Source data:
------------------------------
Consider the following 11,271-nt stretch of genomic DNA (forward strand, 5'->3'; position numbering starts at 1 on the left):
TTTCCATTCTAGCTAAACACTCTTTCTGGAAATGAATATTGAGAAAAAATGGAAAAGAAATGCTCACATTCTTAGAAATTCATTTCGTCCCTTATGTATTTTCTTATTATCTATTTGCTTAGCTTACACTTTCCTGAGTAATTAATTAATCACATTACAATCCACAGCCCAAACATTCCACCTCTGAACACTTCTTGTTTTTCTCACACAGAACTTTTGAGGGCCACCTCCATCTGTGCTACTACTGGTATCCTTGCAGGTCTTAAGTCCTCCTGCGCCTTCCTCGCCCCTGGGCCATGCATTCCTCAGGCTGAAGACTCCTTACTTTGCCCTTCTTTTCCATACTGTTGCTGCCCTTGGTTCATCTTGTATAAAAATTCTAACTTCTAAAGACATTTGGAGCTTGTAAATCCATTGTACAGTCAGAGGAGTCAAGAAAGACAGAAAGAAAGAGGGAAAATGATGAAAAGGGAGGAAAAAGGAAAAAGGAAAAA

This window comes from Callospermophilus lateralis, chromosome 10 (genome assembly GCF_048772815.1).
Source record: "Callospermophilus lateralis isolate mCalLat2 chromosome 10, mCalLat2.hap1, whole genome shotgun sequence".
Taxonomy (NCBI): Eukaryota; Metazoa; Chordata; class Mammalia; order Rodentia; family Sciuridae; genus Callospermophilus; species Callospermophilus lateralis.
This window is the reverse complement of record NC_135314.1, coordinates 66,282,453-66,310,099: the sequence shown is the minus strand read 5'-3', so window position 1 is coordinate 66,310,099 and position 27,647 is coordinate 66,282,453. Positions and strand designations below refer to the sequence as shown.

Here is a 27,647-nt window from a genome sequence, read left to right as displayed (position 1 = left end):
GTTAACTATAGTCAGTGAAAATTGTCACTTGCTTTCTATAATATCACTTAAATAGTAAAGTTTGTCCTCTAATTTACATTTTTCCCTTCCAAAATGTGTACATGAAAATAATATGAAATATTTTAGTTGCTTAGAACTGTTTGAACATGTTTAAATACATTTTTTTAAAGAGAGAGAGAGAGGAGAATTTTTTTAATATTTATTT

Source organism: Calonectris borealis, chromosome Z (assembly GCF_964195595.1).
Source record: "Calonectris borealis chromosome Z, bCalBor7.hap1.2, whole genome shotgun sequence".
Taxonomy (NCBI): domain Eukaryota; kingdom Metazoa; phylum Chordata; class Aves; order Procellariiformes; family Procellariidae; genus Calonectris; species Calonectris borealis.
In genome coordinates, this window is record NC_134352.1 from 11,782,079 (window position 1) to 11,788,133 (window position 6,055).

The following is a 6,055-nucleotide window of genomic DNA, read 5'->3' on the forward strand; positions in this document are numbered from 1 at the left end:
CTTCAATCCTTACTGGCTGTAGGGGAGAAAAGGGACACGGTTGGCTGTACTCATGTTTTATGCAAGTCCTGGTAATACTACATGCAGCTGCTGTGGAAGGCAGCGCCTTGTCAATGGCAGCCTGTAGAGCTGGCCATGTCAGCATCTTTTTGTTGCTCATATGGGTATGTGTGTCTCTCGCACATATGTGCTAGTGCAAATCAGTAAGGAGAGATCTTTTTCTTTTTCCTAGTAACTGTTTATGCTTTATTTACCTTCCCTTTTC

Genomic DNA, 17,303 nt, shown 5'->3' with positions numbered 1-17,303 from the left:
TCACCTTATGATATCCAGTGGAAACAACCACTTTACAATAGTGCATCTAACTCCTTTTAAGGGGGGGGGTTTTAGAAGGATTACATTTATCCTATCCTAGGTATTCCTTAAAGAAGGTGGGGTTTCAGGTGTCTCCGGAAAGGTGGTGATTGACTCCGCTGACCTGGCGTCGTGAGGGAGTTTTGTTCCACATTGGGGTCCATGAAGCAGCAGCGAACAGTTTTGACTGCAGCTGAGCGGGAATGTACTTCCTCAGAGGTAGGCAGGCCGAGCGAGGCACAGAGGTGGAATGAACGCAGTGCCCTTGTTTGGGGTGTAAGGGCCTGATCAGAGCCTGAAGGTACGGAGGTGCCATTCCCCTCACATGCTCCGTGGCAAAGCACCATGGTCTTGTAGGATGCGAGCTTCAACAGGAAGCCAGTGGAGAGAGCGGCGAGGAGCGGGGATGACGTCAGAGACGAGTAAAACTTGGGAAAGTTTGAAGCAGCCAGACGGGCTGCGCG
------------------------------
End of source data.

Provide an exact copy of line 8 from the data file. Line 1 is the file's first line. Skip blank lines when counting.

GTTAACTATAGTCAGTGAAAATTGTCACTTGCTTTCTATAATATCACTTAAATAGTAAAGTTTGTCCTCTAATTTACATTTTTCCCTTCCAAAATGTGTACATGAAAATAATATGAAATATTTTAGTTGCTTAGAACTGTTTGAACATGTTTAAATACATTTTTTTAAAGAGAGAGAGAGAGGAGAATTTTTTTAATATTTATTT